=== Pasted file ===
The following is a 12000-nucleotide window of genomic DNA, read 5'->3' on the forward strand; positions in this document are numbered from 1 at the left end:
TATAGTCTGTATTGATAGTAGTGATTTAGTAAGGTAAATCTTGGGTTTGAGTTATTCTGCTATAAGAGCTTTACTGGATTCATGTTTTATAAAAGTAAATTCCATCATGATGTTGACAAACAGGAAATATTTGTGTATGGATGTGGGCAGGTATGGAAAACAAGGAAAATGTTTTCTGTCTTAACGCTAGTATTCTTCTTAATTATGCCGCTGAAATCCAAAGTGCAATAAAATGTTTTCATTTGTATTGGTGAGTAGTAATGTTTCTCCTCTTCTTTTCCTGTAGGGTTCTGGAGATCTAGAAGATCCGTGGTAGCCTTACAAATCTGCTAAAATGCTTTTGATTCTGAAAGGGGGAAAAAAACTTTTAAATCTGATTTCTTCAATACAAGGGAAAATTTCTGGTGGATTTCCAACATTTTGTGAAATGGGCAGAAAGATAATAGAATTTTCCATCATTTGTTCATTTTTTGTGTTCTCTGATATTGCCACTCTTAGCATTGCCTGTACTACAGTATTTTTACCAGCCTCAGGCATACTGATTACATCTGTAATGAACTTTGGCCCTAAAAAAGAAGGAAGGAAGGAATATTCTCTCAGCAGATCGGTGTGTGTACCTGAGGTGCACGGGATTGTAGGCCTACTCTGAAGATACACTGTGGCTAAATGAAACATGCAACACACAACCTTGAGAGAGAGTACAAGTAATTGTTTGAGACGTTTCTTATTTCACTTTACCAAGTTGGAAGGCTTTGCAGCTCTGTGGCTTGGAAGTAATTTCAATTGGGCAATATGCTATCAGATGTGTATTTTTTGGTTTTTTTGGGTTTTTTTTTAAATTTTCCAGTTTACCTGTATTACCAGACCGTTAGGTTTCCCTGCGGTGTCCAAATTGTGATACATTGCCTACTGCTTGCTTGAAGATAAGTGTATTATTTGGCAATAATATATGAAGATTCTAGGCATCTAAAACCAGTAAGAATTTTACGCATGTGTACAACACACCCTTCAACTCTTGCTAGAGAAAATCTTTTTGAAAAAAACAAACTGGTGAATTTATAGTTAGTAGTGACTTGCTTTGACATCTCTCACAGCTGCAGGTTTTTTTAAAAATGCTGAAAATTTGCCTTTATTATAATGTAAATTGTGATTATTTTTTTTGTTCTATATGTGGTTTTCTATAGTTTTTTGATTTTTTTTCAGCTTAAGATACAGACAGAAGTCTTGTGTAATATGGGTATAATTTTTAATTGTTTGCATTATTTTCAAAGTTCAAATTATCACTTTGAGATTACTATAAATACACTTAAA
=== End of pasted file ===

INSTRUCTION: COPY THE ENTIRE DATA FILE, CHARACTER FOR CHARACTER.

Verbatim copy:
The following is a 12000-nucleotide window of genomic DNA, read 5'->3' on the forward strand; positions in this document are numbered from 1 at the left end:
TATAGTCTGTATTGATAGTAGTGATTTAGTAAGGTAAATCTTGGGTTTGAGTTATTCTGCTATAAGAGCTTTACTGGATTCATGTTTTATAAAAGTAAATTCCATCATGATGTTGACAAACAGGAAATATTTGTGTATGGATGTGGGCAGGTATGGAAAACAAGGAAAATGTTTTCTGTCTTAACGCTAGTATTCTTCTTAATTATGCCGCTGAAATCCAAAGTGCAATAAAATGTTTTCATTTGTATTGGTGAGTAGTAATGTTTCTCCTCTTCTTTTCCTGTAGGGTTCTGGAGATCTAGAAGATCCGTGGTAGCCTTACAAATCTGCTAAAATGCTTTTGATTCTGAAAGGGGGAAAAAAACTTTTAAATCTGATTTCTTCAATACAAGGGAAAATTTCTGGTGGATTTCCAACATTTTGTGAAATGGGCAGAAAGATAATAGAATTTTCCATCATTTGTTCATTTTTTGTGTTCTCTGATATTGCCACTCTTAGCATTGCCTGTACTACAGTATTTTTACCAGCCTCAGGCATACTGATTACATCTGTAATGAACTTTGGCCCTAAAAAAGAAGGAAGGAAGGAATATTCTCTCAGCAGATCGGTGTGTGTACCTGAGGTGCACGGGATTGTAGGCCTACTCTGAAGATACACTGTGGCTAAATGAAACATGCAACACACAACCTTGAGAGAGAGTACAAGTAATTGTTTGAGACGTTTCTTATTTCACTTTACCAAGTTGGAAGGCTTTGCAGCTCTGTGGCTTGGAAGTAATTTCAATTGGGCAATATGCTATCAGATGTGTATTTTTTGGTTTTTTTGGGTTTTTTTTTAAATTTTCCAGTTTACCTGTATTACCAGACCGTTAGGTTTCCCTGCGGTGTCCAAATTGTGATACATTGCCTACTGCTTGCTTGAAGATAAGTGTATTATTTGGCAATAATATATGAAGATTCTAGGCATCTAAAACCAGTAAGAATTTTACGCATGTGTACAACACACCCTTCAACTCTTGCTAGAGAAAATCTTTTTGAAAAAAACAAACTGGTGAATTTATAGTTAGTAGTGACTTGCTTTGACATCTCTCACAGCTGCAGGTTTTTTTAAAAATGCTGAAAATTTGCCTTTATTATAATGTAAATTGTGATTATTTTTTTTGTTCTATATGTGGTTTTCTATAGTTTTTTGATTTTTTTTCAGCTTAAGATACAGACAGAAGTCTTGTGTAATATGGGTATAATTTTTAATTGTTTGCATTATTTTCAAAGTTCAAATTATCACTTTGAGATTACTATAAATACACTTAAA